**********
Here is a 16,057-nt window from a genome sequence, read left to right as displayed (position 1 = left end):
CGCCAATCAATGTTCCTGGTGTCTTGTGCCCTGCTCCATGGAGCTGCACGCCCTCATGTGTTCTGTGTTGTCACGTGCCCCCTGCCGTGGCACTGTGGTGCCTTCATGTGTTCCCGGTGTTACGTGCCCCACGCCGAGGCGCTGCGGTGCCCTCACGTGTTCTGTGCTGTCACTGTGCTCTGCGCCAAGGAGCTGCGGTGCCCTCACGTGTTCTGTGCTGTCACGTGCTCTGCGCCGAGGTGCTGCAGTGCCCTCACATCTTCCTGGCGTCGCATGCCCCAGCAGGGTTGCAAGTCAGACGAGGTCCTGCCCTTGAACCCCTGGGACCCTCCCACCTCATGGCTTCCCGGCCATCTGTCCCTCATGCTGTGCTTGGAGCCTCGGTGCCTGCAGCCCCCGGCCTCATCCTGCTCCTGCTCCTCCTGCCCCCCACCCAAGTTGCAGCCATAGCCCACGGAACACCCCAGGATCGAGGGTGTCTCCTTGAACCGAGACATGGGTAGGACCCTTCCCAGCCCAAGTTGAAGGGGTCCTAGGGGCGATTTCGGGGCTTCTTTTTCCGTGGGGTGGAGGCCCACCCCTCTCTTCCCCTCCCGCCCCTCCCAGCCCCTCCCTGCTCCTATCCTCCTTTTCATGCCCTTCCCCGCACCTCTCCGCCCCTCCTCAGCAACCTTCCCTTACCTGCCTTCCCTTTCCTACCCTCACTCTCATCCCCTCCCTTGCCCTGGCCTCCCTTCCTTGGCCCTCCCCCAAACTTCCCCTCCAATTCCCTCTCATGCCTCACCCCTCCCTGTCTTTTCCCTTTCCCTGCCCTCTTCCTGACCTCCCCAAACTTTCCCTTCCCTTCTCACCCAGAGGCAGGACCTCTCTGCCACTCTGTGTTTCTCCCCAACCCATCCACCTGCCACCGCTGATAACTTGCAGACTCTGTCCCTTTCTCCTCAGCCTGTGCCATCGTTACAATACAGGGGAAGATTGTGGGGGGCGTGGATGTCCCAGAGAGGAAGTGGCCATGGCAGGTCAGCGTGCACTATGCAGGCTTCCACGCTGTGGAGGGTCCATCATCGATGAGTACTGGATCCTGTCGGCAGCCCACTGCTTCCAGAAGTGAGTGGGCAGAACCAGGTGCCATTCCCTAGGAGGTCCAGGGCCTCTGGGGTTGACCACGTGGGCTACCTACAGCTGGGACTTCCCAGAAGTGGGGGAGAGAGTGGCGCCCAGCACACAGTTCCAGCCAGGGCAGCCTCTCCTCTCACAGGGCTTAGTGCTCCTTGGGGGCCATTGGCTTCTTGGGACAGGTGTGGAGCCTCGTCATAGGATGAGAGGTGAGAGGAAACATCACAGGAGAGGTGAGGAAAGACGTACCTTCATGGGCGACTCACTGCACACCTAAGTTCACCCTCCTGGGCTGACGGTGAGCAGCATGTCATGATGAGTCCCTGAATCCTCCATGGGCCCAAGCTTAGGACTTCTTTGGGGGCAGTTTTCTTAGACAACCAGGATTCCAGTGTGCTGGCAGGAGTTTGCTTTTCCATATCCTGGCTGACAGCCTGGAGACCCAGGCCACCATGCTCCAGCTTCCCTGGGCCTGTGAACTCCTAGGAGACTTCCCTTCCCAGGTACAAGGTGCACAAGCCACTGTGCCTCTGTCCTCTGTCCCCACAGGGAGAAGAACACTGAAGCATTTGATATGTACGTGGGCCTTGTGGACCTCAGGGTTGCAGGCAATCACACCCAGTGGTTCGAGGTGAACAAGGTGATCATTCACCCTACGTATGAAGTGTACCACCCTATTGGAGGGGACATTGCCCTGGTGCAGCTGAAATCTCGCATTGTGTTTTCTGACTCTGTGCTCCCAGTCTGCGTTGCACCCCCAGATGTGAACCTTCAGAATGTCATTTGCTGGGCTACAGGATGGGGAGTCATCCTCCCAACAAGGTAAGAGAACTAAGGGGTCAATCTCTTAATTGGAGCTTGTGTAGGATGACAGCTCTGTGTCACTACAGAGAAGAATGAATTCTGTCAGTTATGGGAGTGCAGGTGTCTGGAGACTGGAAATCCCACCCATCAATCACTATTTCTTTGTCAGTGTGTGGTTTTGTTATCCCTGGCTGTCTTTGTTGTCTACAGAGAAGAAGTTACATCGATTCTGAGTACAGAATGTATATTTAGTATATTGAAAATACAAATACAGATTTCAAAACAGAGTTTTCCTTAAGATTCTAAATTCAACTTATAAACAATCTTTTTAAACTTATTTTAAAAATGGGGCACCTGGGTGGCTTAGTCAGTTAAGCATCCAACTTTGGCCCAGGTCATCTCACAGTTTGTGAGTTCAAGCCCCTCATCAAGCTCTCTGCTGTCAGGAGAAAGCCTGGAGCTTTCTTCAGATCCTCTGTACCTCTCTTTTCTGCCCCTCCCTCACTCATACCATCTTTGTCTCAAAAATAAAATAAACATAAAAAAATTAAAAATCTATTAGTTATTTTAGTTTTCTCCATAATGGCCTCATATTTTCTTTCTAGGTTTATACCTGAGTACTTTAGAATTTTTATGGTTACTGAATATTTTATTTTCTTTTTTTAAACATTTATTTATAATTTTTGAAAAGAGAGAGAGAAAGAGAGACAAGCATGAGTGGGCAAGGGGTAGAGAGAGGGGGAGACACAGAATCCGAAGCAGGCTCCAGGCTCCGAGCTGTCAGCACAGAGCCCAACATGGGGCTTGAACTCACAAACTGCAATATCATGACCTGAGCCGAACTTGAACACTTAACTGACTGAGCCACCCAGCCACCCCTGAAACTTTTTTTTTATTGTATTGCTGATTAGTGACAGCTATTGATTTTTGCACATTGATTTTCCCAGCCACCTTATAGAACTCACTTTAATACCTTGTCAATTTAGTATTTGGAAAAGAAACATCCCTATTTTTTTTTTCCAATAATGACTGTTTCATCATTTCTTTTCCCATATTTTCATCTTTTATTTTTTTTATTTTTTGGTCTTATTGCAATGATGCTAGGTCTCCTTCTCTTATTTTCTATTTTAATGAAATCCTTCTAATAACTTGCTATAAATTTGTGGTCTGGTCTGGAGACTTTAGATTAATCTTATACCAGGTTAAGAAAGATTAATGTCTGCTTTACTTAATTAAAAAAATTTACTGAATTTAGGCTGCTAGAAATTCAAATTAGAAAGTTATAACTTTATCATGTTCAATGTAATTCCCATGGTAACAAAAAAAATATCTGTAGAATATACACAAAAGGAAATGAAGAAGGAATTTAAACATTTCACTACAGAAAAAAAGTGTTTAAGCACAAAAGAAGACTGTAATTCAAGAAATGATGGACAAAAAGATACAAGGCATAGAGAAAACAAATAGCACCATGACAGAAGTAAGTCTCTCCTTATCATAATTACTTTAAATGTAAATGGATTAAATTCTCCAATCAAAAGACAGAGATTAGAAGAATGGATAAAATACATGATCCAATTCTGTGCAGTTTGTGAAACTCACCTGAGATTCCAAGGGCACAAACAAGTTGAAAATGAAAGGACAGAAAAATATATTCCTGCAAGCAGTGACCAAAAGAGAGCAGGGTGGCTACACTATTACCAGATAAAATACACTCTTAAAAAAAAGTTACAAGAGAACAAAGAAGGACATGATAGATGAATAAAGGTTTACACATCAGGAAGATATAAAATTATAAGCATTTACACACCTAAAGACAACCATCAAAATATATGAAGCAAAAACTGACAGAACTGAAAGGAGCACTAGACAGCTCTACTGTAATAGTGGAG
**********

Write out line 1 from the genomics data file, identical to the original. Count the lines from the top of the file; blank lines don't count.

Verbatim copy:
Here is a 16,057-nt window from a genome sequence, read left to right as displayed (position 1 = left end):